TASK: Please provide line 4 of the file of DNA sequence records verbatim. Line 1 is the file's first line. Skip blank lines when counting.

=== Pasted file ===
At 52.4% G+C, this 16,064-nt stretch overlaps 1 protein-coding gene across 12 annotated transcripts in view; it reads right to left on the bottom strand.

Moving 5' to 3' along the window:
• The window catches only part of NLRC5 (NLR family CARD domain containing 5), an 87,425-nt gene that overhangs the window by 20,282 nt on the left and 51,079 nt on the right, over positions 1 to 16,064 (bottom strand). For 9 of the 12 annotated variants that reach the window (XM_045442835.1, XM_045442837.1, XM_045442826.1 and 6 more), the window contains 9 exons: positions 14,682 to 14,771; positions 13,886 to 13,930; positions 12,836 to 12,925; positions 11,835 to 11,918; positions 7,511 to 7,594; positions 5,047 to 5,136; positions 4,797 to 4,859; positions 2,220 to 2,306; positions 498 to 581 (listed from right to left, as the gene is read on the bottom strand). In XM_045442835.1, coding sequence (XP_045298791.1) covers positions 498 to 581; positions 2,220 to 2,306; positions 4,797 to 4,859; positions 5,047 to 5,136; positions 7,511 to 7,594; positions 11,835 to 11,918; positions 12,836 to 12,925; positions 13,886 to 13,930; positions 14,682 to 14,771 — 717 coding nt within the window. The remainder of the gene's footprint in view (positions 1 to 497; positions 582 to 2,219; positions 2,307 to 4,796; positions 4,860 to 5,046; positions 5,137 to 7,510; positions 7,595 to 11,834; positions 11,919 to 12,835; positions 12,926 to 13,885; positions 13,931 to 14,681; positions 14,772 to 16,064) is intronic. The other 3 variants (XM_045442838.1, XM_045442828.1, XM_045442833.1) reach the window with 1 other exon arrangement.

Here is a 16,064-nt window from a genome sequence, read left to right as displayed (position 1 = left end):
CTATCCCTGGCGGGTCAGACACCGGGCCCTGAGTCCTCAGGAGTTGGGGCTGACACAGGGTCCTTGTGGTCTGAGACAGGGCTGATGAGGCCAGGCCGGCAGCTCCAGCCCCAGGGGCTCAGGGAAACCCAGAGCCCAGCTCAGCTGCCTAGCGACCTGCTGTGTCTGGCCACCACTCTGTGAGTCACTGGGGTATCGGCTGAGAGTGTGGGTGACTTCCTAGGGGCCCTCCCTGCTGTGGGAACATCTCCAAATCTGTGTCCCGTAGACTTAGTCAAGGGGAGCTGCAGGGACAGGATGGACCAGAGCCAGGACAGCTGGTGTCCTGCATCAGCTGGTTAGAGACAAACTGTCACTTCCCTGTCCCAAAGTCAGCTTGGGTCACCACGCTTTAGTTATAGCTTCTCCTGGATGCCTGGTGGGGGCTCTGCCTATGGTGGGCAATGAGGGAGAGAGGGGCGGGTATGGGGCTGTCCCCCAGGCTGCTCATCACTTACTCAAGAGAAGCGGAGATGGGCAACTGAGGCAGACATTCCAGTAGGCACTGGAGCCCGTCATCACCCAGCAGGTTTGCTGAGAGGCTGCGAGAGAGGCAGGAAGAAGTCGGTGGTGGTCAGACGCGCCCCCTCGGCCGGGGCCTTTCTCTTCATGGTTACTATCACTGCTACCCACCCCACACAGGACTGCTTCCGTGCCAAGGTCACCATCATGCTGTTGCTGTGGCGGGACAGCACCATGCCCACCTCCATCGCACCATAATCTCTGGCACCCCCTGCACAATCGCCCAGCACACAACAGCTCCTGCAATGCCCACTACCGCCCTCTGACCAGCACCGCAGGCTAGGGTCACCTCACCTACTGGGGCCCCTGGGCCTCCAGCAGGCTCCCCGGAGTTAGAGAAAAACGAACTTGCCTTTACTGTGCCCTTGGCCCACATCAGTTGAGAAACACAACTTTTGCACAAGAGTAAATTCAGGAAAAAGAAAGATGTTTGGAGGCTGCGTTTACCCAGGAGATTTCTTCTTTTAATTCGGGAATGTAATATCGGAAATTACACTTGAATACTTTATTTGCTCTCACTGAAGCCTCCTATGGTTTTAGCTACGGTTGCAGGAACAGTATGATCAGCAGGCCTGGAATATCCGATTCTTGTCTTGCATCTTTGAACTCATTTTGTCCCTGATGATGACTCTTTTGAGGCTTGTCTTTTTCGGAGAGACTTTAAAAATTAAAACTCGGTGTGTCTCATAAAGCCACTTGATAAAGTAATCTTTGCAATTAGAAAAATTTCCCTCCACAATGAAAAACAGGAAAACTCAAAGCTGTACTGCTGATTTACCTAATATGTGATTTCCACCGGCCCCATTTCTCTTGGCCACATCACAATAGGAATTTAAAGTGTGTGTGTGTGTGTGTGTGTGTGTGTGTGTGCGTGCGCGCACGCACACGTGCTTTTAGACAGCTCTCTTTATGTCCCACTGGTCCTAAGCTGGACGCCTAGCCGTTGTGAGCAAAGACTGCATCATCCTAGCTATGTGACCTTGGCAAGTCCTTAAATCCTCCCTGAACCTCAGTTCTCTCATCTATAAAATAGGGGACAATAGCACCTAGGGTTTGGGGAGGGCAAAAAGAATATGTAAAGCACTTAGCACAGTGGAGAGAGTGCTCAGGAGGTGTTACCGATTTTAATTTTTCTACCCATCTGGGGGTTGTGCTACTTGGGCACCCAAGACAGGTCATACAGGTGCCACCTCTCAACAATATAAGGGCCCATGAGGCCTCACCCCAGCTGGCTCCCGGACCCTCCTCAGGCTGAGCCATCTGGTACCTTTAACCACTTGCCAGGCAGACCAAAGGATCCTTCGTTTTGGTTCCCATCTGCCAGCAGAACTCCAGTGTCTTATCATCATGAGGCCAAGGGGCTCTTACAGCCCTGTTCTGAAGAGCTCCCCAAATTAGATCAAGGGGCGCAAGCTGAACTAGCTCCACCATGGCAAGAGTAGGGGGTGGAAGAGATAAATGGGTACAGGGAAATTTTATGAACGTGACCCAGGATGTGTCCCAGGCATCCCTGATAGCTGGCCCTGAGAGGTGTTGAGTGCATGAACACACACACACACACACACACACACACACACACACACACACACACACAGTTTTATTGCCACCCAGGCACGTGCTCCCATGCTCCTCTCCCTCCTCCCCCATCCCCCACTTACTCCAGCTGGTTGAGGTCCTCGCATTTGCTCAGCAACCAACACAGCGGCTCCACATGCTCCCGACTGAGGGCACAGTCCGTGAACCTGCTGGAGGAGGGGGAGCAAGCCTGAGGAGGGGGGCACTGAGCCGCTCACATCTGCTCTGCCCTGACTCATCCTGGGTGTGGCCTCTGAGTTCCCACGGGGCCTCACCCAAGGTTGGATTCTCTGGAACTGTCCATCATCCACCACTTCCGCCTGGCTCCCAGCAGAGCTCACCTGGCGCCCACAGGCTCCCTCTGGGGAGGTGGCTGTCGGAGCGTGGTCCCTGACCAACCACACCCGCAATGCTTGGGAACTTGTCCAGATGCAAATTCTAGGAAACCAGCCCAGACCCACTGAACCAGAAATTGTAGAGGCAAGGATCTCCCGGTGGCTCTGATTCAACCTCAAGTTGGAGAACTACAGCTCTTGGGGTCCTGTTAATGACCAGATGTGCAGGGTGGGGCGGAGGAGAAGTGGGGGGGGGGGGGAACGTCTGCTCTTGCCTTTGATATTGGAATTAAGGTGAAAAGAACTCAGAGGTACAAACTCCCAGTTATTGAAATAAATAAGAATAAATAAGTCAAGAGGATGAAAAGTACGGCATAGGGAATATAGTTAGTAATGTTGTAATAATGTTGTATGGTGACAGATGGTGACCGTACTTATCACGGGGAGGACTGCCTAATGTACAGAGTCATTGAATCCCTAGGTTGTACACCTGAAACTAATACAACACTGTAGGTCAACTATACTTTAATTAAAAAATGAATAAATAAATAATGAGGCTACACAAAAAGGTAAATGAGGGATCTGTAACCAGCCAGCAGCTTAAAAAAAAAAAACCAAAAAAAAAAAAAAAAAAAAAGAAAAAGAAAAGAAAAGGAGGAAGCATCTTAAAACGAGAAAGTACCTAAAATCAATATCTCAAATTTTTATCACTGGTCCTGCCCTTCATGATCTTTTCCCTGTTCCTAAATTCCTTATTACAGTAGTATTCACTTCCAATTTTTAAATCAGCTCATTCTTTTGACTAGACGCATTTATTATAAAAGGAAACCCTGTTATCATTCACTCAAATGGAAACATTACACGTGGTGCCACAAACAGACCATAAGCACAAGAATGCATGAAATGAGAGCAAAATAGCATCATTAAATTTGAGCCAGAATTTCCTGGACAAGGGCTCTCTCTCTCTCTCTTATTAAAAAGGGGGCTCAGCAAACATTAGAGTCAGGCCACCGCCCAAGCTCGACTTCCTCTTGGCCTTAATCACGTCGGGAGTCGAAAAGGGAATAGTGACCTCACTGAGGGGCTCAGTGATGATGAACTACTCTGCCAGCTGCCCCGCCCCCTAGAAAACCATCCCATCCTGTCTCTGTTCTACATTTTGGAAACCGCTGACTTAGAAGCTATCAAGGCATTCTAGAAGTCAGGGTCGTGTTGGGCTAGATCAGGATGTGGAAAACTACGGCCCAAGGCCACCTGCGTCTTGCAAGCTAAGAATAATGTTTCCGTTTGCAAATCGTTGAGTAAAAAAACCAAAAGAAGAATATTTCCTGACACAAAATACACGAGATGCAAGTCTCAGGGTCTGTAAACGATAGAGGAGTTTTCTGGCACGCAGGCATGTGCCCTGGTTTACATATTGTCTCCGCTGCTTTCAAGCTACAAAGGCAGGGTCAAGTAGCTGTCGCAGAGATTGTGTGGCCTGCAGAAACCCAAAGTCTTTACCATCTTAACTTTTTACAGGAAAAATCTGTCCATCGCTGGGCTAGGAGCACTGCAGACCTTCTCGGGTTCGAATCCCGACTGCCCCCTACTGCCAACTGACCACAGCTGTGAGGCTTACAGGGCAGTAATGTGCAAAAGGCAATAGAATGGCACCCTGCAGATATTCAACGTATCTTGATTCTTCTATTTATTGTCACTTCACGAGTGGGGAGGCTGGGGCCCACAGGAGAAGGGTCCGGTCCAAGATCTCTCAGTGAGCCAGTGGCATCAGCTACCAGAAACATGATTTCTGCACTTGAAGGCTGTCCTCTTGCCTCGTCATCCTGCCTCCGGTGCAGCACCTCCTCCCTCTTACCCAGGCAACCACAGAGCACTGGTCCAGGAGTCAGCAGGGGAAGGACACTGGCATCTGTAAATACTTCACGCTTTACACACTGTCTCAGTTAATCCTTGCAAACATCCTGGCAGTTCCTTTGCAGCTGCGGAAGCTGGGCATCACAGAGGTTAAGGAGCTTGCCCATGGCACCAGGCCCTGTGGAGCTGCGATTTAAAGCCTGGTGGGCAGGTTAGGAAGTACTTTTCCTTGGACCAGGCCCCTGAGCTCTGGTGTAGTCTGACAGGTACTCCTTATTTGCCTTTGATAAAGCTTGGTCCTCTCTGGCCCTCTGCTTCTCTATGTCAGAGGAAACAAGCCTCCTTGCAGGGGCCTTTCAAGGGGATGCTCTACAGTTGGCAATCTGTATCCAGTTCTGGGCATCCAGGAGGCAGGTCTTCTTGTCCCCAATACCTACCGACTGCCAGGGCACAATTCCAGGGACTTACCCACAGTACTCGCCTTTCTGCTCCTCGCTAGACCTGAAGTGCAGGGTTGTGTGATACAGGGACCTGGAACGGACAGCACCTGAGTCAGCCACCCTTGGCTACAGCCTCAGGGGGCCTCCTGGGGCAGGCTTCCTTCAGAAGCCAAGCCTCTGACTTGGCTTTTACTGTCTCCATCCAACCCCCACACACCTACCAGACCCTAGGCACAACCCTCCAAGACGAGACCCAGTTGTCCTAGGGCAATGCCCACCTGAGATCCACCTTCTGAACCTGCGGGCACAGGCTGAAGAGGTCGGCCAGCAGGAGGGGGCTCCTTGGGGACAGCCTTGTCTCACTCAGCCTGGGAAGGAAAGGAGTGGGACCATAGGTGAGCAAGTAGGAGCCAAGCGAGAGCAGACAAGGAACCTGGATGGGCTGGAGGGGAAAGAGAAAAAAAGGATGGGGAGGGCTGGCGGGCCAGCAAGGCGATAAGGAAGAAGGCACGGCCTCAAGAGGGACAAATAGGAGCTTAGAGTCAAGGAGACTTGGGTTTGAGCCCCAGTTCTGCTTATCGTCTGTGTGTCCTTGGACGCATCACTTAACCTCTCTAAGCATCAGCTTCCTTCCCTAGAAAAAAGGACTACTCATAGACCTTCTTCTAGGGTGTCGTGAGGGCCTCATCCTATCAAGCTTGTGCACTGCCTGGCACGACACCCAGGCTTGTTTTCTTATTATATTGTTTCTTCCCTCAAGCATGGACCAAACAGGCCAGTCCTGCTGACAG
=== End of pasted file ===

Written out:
Here is a 16,064-nt window from a genome sequence, read left to right as displayed (position 1 = left end):